Proper self discipline and sound professional judgment are the keys to a successful conclusion of a pursuit and apprehension of evading suspects. Officers shall use only that amount of force, which is objectively reasonable under the circumstances, to properly perform his/her lawful duties. Unless relieved by a supervisor the primary officer should coordinate efforts to apprehend the suspect(s) following the pursuit. Officers should consider safety of the public and the involved officers when formulating plans to contain and capture the suspect.

The following reports should be completed to comply with appropriate state regulations:

(a) The primary officer shall complete appropriate offense/arrest reports
(b) Pursuant to Vehicle Code § 14602.1 (b), the primary officer shall complete form CHP 187A, Allied Agency Vehicle Pursuit Report, to be reviewed by the Watch Commander. This report must be filed with the CHP either electronically or on a form not later than 30 days after the pursuit. This pursuit report shall minimally contain the following information:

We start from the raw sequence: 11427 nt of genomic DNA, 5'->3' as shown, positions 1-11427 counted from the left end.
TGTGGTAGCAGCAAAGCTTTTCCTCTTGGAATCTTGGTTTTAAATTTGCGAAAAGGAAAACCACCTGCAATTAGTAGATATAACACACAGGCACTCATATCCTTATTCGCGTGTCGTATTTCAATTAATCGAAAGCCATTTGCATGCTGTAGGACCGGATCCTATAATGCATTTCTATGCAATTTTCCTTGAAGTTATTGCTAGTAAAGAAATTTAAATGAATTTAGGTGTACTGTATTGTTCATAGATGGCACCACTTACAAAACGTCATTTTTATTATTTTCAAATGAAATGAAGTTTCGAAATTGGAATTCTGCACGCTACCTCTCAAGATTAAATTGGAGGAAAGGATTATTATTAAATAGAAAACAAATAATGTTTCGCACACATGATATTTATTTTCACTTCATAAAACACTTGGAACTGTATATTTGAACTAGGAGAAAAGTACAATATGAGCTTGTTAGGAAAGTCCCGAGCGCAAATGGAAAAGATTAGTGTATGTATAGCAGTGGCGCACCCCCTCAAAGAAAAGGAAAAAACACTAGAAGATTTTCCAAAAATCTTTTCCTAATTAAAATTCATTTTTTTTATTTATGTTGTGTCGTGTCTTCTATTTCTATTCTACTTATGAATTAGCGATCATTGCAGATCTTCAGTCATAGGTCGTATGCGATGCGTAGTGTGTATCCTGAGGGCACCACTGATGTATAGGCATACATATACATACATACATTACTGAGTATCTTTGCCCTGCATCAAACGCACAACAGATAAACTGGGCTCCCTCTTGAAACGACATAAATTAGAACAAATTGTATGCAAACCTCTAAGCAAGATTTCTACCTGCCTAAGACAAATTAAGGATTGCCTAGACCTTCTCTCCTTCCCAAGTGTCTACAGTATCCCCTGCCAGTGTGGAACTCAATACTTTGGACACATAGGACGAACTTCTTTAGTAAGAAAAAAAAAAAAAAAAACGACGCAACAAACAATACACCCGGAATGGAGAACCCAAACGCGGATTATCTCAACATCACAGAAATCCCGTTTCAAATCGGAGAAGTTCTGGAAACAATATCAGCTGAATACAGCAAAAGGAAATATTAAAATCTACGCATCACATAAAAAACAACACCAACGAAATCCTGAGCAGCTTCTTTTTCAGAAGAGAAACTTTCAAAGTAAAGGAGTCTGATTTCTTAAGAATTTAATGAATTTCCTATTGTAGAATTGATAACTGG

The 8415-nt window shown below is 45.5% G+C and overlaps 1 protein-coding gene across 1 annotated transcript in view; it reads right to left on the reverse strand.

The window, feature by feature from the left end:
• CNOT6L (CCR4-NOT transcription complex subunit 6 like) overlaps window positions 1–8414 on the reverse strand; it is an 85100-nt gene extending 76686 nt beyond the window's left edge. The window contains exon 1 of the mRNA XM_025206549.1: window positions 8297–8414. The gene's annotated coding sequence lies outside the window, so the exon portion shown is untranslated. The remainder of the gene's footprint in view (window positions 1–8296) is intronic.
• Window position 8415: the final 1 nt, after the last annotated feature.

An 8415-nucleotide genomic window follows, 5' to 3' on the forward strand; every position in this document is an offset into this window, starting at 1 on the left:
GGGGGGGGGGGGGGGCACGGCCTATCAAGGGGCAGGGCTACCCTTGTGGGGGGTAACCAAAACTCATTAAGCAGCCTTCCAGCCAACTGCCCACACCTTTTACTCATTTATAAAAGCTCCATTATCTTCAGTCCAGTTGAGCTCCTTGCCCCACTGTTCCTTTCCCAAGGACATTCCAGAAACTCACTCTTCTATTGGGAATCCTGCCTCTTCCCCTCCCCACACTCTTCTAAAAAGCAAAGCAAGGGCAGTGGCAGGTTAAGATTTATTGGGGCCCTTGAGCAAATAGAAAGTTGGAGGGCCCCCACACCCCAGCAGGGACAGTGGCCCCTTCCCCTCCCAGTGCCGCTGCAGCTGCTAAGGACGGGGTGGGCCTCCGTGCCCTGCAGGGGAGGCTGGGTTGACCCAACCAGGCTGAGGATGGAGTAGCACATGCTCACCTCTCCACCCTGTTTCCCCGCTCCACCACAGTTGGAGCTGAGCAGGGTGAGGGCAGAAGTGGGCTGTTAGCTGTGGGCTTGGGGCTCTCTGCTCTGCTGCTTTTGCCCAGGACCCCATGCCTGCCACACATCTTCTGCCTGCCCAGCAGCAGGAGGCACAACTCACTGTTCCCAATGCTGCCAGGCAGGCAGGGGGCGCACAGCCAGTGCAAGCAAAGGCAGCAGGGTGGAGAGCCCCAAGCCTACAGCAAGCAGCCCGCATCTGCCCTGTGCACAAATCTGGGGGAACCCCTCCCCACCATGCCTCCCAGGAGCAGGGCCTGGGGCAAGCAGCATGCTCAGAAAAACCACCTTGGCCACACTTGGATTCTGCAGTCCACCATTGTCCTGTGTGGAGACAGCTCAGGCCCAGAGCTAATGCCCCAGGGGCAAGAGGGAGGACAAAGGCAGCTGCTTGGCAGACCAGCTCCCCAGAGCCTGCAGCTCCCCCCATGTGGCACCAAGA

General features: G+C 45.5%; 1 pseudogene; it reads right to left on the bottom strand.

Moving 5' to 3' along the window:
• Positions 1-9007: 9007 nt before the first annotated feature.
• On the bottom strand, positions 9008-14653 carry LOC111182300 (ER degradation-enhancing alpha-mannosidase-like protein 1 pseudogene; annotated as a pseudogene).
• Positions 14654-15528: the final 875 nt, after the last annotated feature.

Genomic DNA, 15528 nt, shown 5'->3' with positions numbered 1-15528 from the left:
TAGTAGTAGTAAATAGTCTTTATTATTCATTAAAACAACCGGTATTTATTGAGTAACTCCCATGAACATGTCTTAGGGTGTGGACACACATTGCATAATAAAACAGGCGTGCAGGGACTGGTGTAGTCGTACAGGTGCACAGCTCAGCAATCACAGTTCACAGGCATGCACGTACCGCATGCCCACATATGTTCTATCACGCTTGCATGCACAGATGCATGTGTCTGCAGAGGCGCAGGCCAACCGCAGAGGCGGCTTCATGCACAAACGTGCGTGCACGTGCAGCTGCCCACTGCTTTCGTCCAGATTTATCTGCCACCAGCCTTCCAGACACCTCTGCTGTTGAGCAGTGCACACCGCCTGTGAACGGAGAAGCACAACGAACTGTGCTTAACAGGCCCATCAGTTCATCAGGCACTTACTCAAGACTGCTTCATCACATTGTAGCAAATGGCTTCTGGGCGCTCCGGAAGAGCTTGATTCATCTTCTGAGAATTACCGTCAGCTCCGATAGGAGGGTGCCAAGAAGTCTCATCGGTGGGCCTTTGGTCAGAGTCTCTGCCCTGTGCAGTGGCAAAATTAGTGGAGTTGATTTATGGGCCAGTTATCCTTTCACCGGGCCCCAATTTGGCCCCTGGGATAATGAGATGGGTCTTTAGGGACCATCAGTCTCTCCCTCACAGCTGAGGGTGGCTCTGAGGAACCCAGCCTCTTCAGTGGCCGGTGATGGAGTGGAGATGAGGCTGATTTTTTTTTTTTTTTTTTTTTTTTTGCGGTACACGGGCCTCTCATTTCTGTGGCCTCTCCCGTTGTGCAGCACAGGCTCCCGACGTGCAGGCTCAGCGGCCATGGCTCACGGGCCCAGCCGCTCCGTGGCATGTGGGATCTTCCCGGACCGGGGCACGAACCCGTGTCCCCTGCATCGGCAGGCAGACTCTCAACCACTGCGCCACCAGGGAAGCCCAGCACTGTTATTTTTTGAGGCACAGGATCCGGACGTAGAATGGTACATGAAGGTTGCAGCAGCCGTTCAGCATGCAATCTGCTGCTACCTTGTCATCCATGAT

1. Whether any person involved in the pursuit or subsequent arrest was injured, specifying the nature of that injury and differentiating between the suspect driver, a suspect passenger and the officers involved
2. The violation(s) that caused the pursuit to be initiated
3. The identity of the officers involved in the pursuit
4. The means or methods used to stop the suspect being pursued
5. The charges filed with the court by the District Attorney
6. The conditions of the pursuit, including, but not limited to, all of the following:

(a) Duration
(b) Mileage
(c) Number of officers involved
(d) Maximum number of police units involved
(e) Time of day
(f) Weather conditions
(g) Maximum speeds

7. Whether the pursuit resulted in a collision and a resulting injury or fatality to an uninvolved third party, and the corresponding number of persons involved
8. Whether the pursuit involved multiple law enforcement agencies